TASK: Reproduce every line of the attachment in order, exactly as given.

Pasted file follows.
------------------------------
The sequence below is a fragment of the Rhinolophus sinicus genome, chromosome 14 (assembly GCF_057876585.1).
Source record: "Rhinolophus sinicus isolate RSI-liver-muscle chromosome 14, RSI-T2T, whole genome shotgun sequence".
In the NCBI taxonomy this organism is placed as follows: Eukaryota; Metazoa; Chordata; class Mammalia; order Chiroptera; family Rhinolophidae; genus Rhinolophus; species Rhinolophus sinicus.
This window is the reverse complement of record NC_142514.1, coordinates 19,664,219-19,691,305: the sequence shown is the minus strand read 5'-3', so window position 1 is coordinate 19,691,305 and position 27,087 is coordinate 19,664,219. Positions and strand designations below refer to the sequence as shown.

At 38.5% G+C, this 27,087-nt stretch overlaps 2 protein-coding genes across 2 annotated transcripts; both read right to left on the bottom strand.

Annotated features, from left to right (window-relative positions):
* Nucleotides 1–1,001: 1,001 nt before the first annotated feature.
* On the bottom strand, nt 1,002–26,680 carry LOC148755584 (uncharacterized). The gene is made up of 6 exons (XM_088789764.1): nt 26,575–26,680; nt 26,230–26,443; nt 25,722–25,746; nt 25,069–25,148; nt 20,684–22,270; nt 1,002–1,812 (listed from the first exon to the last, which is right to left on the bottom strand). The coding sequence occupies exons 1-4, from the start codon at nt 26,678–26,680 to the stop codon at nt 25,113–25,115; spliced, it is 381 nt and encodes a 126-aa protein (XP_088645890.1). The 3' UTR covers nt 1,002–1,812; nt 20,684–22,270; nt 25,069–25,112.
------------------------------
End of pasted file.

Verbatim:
The sequence below is a fragment of the Rhinolophus sinicus genome, chromosome 14 (assembly GCF_057876585.1).
Source record: "Rhinolophus sinicus isolate RSI-liver-muscle chromosome 14, RSI-T2T, whole genome shotgun sequence".
In the NCBI taxonomy this organism is placed as follows: Eukaryota; Metazoa; Chordata; class Mammalia; order Chiroptera; family Rhinolophidae; genus Rhinolophus; species Rhinolophus sinicus.
This window is the reverse complement of record NC_142514.1, coordinates 19,664,219-19,691,305: the sequence shown is the minus strand read 5'-3', so window position 1 is coordinate 19,691,305 and position 27,087 is coordinate 19,664,219. Positions and strand designations below refer to the sequence as shown.

At 38.5% G+C, this 27,087-nt stretch overlaps 2 protein-coding genes across 2 annotated transcripts; both read right to left on the bottom strand.

Annotated features, from left to right (window-relative positions):
* Nucleotides 1–1,001: 1,001 nt before the first annotated feature.
* On the bottom strand, nt 1,002–26,680 carry LOC148755584 (uncharacterized). The gene is made up of 6 exons (XM_088789764.1): nt 26,575–26,680; nt 26,230–26,443; nt 25,722–25,746; nt 25,069–25,148; nt 20,684–22,270; nt 1,002–1,812 (listed from the first exon to the last, which is right to left on the bottom strand). The coding sequence occupies exons 1-4, from the start codon at nt 26,678–26,680 to the stop codon at nt 25,113–25,115; spliced, it is 381 nt and encodes a 126-aa protein (XP_088645890.1). The 3' UTR covers nt 1,002–1,812; nt 20,684–22,270; nt 25,069–25,112.